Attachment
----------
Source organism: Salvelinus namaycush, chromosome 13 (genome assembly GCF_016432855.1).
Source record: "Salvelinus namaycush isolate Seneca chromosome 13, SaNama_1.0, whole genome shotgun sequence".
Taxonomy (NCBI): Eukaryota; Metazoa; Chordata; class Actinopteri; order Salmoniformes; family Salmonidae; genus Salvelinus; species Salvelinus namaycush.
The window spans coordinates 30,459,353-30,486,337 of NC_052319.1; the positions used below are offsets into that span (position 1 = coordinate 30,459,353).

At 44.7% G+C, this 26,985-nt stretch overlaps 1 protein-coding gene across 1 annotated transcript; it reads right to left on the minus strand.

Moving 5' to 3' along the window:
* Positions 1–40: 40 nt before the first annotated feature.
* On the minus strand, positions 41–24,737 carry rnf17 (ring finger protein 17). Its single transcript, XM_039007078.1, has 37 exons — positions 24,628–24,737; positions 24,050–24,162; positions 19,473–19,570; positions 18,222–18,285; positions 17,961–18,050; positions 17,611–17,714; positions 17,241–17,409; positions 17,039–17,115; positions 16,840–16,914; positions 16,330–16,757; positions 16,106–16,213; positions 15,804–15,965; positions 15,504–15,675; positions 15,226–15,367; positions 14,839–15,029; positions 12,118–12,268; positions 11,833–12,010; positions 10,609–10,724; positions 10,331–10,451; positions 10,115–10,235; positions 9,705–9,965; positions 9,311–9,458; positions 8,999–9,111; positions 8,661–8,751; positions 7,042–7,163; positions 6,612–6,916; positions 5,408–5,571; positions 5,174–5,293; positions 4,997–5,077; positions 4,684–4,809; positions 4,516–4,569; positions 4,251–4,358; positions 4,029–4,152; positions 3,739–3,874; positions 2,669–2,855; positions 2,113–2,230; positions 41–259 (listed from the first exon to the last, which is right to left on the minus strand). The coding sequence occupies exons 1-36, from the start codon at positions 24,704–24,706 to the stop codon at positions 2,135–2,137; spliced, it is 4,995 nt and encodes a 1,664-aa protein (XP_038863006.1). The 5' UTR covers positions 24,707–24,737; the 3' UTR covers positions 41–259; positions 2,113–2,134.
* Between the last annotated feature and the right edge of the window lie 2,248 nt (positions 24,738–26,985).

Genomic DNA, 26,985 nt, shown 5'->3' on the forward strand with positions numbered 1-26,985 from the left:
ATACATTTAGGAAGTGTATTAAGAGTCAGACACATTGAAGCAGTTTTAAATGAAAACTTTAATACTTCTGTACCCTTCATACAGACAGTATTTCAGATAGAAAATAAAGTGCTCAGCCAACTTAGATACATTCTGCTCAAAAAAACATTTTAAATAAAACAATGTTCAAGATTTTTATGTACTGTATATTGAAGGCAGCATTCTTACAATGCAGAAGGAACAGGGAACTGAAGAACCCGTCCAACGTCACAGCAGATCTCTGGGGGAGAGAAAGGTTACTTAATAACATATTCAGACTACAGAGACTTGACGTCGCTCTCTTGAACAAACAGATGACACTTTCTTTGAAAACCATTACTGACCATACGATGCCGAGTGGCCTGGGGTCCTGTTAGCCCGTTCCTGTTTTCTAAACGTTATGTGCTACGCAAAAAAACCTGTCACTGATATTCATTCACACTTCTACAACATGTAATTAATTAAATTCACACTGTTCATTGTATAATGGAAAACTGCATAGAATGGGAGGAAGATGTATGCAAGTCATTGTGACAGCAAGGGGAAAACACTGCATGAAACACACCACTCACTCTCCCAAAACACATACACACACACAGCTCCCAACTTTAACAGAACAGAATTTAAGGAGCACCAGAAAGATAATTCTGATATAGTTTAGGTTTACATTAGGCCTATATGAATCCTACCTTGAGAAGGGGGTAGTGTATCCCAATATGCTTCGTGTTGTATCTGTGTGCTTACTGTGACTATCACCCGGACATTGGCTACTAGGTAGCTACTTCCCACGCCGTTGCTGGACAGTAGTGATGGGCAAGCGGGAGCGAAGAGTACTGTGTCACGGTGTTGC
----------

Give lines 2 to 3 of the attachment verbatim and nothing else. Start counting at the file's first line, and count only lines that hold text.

Source record: "Salvelinus namaycush isolate Seneca chromosome 13, SaNama_1.0, whole genome shotgun sequence".
Taxonomy (NCBI): Eukaryota; Metazoa; Chordata; class Actinopteri; order Salmoniformes; family Salmonidae; genus Salvelinus; species Salvelinus namaycush.